The Premier League, this season, has been a remarkably level playing field, which is why Leicester, Spurs and even West Ham have excelled way above expectations (and probably why Roberto Martinez will be sacked by Everton, because this talented side missed a big opportunity). It is still feasible, with Man City playing so erratically and Man Utd never guaranteed to turn up, that the Hammers could grab that fourth spot - a win against Arsenal would do lots of teams a favour. If next season England was represented by Leicester, Spurs, Arsenal and West Ham in the Champions League, then I'd bet my house that 99% of pundits would realistically say that only Arsenal stood a good chance of progressing from the group stage, based on European Cup history. You could argue that Spurs should, but the star-studded side under Harry Redknapp was a better bet on a European stage than the current side and Spurs' lack of real depth showed in their two limp defeats to Borussia Dortmund, who never looked like the side they did in the following round against Liverpool.

The Premier League might be the 'best' in the world in terms of excitement and entertainment, but it clearly no longer has club sides that are dominant throughout Europe. When Alex Ferguson retired it seemed to take the heart out of English clubs European dreams. I accept that's a facile generalisation, but there no longer seems to be the urgency about Europe there once was and that might be down to the money being generated, via television, for domestic football. This also might explain why world class footballers are still preferring Barcelona, Real Madrid, PSG and Bayern over any of our own rich clubs - because it's easier for these clubs to win big trophies now and there's less demand on them.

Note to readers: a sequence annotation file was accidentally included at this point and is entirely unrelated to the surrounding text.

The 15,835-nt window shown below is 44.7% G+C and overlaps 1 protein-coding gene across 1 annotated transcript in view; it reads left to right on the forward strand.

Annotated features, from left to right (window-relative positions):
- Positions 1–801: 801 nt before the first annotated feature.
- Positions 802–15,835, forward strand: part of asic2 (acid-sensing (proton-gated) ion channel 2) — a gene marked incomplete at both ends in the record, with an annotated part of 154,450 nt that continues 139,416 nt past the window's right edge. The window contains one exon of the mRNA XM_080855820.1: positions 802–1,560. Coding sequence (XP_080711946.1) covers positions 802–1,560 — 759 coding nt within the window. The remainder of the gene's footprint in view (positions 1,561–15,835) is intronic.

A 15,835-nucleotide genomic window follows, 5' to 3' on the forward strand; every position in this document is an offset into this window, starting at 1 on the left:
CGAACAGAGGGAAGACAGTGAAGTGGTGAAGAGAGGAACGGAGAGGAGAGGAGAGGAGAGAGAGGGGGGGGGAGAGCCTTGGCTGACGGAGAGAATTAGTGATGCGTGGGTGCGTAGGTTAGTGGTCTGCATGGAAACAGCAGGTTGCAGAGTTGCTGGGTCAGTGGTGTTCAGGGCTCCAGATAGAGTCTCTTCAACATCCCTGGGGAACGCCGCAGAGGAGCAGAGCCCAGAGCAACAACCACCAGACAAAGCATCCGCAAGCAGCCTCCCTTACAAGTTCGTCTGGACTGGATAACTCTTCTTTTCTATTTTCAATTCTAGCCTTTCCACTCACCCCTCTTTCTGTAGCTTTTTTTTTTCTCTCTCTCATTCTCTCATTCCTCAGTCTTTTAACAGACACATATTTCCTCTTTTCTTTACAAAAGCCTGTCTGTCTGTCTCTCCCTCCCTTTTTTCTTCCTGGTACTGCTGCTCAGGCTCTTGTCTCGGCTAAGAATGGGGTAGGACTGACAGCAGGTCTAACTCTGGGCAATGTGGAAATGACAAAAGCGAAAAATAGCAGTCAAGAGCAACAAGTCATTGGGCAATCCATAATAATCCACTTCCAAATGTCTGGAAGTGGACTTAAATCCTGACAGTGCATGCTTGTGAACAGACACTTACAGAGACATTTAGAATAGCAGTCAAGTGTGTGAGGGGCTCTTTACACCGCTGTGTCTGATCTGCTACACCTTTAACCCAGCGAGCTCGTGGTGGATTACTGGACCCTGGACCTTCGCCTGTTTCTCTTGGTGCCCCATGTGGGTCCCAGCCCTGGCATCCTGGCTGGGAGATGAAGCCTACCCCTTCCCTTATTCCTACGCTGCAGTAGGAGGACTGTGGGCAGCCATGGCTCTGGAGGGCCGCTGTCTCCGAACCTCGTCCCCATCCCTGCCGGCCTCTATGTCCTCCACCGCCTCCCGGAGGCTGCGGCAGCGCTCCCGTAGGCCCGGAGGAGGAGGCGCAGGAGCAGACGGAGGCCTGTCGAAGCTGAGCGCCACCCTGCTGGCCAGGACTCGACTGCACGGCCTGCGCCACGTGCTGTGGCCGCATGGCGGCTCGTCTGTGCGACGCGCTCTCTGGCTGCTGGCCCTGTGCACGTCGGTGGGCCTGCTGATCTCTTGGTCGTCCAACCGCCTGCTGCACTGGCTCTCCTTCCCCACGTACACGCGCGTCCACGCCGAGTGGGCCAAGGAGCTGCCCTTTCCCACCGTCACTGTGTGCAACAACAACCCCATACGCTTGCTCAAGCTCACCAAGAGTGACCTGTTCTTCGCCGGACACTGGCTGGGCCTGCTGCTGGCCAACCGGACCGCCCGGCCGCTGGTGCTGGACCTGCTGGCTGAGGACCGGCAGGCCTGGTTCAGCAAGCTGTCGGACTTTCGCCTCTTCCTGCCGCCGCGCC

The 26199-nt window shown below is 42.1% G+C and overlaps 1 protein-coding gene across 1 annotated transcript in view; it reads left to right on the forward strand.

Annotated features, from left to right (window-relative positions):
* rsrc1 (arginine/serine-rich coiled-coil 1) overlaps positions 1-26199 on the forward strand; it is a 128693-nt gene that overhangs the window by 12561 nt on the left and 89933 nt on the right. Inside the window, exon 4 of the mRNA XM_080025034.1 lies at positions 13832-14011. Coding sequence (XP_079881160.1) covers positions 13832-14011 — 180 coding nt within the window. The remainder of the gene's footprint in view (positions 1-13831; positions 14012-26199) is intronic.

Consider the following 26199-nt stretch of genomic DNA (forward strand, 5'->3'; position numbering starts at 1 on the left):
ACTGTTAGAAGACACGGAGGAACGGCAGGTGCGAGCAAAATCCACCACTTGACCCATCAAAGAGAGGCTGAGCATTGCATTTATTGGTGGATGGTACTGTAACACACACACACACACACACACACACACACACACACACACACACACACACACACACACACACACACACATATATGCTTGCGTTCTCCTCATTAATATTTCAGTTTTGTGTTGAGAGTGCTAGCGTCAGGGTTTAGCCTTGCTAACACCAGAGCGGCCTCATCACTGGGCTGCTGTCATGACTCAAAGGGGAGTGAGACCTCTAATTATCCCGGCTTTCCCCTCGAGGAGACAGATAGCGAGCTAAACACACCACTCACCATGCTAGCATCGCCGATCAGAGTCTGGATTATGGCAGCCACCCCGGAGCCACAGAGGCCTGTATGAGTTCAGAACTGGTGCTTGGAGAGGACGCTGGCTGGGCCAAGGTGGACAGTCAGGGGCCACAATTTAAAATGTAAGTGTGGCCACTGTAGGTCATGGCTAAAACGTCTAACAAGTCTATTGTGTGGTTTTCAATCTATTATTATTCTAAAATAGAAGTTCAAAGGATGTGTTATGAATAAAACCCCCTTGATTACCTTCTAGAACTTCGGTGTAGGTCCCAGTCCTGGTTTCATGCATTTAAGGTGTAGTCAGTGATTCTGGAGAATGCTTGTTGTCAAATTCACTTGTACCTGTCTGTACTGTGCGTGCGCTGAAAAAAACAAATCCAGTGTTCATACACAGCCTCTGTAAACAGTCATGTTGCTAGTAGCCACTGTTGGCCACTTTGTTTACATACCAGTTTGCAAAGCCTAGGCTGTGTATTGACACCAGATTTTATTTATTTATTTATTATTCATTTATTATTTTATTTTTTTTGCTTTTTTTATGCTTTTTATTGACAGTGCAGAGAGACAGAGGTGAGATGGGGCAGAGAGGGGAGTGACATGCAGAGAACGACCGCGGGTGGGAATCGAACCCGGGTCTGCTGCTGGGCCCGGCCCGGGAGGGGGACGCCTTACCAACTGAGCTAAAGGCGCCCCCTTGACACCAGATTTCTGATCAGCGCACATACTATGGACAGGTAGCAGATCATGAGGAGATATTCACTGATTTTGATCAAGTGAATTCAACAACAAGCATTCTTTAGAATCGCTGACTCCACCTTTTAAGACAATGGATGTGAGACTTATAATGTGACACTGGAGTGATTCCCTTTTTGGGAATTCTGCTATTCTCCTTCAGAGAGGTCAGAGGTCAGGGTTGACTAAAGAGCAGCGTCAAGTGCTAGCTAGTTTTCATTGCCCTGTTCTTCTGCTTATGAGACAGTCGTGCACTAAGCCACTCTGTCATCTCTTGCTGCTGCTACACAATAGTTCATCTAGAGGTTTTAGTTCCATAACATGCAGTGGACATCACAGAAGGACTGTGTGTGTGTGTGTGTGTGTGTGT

The Spanish League is, of the big guns, the most difficult to win outside of the Premier League. There are three teams that could win it every season, two of them are the Galacticos, while the other Madrid side punch above their weight every year. There are others capable of giving these teams 'a game', but you could forecast correctly every season by picking these three teams. Paris St German are the only team in their league; they have a squad to rival the Galacticos and are becoming a dominant force in Europe. Bayern's biggest rival is Dortmund, there are other good teams in the Bundesliga but essentially it's Bayern then the rest. These four teams should continue to dominate the Champions League because there are very few demands outside of it. In England we have schedules that kill competitions and it is obvious that the Europa League simply doesn't work for English clubs because of the over all money at stake, not the prize at the end. Champions League generates far more money and when you're a business, money tends to outweigh glory of a secondary nature.

Would England take the Europa League seriously if next season you had Man City, Man Utd, Southampton and say Everton in it? Would no European involvement help Chelsea and their new manager? Can Leicester do it again? Can they challenge for the title and play at the top table and hold their own? I'd say doubtful, as would others and historically there's evidence to suggest they could end up treating the Champions League like the Nordic clubs - as cash cow rather than a winnable competition - their participation in just six matches would bring considerable riches, even if that was the be all and end all of their European jaunt and it was never repeated.

However, in a world with a level playing field it isn't inconceivable that a team such as Southampton or Everton couldn't do very well in Europe; there is enough money to have bigger squads to combat the fatigue and mental catch up side of the game, but the demands of the domestic game have grown so important that comments made by Laurent Blanc - manager of PSG - ring true; he said that fatigue from a long season could play a major part in whether English clubs can do well in Europe and evidence over the last few years is they don't do well in Europe (unless its to the detriment of their league form). It is obvious that something needs to be done to help club fulfil their potential.